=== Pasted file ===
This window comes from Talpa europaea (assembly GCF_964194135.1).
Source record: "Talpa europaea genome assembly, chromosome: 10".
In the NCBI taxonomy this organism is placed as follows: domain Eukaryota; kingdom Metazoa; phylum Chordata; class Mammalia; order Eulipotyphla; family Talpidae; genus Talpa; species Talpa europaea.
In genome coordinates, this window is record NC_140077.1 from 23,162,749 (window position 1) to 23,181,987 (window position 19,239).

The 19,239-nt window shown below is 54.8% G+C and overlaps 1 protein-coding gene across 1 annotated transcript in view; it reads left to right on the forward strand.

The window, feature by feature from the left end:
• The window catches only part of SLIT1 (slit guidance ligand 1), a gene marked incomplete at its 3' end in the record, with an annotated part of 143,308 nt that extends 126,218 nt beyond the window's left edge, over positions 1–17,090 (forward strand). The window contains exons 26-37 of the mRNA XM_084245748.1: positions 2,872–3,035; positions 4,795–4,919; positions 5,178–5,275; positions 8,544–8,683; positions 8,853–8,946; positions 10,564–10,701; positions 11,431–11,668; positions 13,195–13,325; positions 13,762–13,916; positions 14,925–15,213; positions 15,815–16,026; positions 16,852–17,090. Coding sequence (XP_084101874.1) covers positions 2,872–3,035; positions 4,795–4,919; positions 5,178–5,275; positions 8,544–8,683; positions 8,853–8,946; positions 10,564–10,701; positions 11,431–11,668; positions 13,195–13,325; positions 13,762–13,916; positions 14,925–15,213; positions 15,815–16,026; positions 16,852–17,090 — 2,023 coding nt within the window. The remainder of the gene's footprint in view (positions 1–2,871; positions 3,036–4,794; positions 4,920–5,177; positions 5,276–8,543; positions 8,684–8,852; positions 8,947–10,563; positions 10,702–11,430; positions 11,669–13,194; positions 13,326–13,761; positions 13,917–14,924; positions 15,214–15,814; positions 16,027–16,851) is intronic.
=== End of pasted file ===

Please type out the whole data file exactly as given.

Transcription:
This window comes from Talpa europaea (assembly GCF_964194135.1).
Source record: "Talpa europaea genome assembly, chromosome: 10".
In the NCBI taxonomy this organism is placed as follows: domain Eukaryota; kingdom Metazoa; phylum Chordata; class Mammalia; order Eulipotyphla; family Talpidae; genus Talpa; species Talpa europaea.
In genome coordinates, this window is record NC_140077.1 from 23,162,749 (window position 1) to 23,181,987 (window position 19,239).

The 19,239-nt window shown below is 54.8% G+C and overlaps 1 protein-coding gene across 1 annotated transcript in view; it reads left to right on the forward strand.

The window, feature by feature from the left end:
• The window catches only part of SLIT1 (slit guidance ligand 1), a gene marked incomplete at its 3' end in the record, with an annotated part of 143,308 nt that extends 126,218 nt beyond the window's left edge, over positions 1–17,090 (forward strand). The window contains exons 26-37 of the mRNA XM_084245748.1: positions 2,872–3,035; positions 4,795–4,919; positions 5,178–5,275; positions 8,544–8,683; positions 8,853–8,946; positions 10,564–10,701; positions 11,431–11,668; positions 13,195–13,325; positions 13,762–13,916; positions 14,925–15,213; positions 15,815–16,026; positions 16,852–17,090. Coding sequence (XP_084101874.1) covers positions 2,872–3,035; positions 4,795–4,919; positions 5,178–5,275; positions 8,544–8,683; positions 8,853–8,946; positions 10,564–10,701; positions 11,431–11,668; positions 13,195–13,325; positions 13,762–13,916; positions 14,925–15,213; positions 15,815–16,026; positions 16,852–17,090 — 2,023 coding nt within the window. The remainder of the gene's footprint in view (positions 1–2,871; positions 3,036–4,794; positions 4,920–5,177; positions 5,276–8,543; positions 8,684–8,852; positions 8,947–10,563; positions 10,702–11,430; positions 11,669–13,194; positions 13,326–13,761; positions 13,917–14,924; positions 15,214–15,814; positions 16,027–16,851) is intronic.